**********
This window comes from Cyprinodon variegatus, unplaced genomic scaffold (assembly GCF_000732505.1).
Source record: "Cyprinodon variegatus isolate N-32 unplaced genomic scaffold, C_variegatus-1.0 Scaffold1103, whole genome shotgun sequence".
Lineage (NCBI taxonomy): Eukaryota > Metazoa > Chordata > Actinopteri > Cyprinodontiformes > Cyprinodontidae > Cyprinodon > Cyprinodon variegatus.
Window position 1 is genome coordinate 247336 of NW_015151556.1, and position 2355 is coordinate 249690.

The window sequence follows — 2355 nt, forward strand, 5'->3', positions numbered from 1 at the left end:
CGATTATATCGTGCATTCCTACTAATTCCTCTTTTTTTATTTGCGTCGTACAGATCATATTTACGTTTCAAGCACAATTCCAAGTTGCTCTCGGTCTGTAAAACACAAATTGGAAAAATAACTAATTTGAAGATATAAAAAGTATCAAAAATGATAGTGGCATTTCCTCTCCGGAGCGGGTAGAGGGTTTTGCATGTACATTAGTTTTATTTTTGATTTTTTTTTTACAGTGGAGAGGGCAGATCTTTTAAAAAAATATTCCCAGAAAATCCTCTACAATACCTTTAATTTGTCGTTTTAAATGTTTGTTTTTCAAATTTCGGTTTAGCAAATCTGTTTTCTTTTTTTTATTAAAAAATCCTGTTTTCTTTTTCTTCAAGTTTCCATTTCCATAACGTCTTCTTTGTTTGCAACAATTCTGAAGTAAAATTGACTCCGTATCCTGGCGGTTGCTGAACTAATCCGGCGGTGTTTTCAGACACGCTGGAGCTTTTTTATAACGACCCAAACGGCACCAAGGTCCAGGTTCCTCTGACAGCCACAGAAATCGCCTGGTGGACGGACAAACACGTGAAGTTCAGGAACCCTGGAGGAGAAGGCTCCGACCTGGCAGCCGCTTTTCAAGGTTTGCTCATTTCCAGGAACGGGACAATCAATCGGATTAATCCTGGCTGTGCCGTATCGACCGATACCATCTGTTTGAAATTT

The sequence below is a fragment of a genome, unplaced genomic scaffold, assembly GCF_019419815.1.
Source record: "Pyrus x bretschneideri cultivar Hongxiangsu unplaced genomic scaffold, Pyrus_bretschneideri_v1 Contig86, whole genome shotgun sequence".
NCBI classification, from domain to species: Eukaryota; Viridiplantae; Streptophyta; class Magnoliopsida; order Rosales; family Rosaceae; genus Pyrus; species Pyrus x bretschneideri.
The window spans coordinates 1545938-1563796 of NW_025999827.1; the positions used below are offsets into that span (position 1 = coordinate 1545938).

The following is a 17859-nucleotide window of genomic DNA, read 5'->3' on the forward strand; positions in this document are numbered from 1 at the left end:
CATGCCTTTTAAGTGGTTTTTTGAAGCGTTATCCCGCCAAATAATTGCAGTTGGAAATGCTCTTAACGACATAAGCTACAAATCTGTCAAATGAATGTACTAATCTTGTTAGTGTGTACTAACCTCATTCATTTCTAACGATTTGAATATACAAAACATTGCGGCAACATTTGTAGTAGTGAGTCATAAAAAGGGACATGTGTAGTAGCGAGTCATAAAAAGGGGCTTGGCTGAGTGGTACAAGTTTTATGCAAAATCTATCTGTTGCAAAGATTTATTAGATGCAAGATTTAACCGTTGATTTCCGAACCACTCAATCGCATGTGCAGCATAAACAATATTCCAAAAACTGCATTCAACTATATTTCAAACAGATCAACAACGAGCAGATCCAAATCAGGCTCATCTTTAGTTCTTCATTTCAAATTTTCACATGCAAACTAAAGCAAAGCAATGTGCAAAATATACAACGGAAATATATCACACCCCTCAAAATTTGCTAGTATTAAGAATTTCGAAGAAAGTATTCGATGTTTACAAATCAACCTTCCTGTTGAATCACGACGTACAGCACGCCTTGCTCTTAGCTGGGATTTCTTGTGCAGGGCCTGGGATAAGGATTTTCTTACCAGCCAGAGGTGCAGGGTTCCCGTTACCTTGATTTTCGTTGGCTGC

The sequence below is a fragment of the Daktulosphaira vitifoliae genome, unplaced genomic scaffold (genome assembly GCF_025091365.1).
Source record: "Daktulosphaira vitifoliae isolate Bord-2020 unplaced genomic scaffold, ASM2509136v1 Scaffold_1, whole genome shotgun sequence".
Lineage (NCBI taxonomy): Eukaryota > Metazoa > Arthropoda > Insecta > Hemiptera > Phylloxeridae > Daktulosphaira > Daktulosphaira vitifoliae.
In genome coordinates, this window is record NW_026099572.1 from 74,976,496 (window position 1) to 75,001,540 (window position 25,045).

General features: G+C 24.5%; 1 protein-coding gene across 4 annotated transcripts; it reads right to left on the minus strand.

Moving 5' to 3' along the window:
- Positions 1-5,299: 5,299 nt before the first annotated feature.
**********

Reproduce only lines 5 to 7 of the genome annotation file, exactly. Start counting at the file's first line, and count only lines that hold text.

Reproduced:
The window sequence follows — 2355 nt, forward strand, 5'->3', positions numbered from 1 at the left end:
CGATTATATCGTGCATTCCTACTAATTCCTCTTTTTTTATTTGCGTCGTACAGATCATATTTACGTTTCAAGCACAATTCCAAGTTGCTCTCGGTCTGTAAAACACAAATTGGAAAAATAACTAATTTGAAGATATAAAAAGTATCAAAAATGATAGTGGCATTTCCTCTCCGGAGCGGGTAGAGGGTTTTGCATGTACATTAGTTTTATTTTTGATTTTTTTTTTACAGTGGAGAGGGCAGATCTTTTAAAAAAATATTCCCAGAAAATCCTCTACAATACCTTTAATTTGTCGTTTTAAATGTTTGTTTTTCAAATTTCGGTTTAGCAAATCTGTTTTCTTTTTTTTATTAAAAAATCCTGTTTTCTTTTTCTTCAAGTTTCCATTTCCATAACGTCTTCTTTGTTTGCAACAATTCTGAAGTAAAATTGACTCCGTATCCTGGCGGTTGCTGAACTAATCCGGCGGTGTTTTCAGACACGCTGGAGCTTTTTTATAACGACCCAAACGGCACCAAGGTCCAGGTTCCTCTGACAGCCACAGAAATCGCCTGGTGGACGGACAAACACGTGAAGTTCAGGAACCCTGGAGGAGAAGGCTCCGACCTGGCAGCCGCTTTTCAAGGTTTGCTCATTTCCAGGAACGGGACAATCAATCGGATTAATCCTGGCTGTGCCGTATCGACCGATACCATCTGTTTGAAATTT

The sequence below is a fragment of a genome, unplaced genomic scaffold, assembly GCF_019419815.1.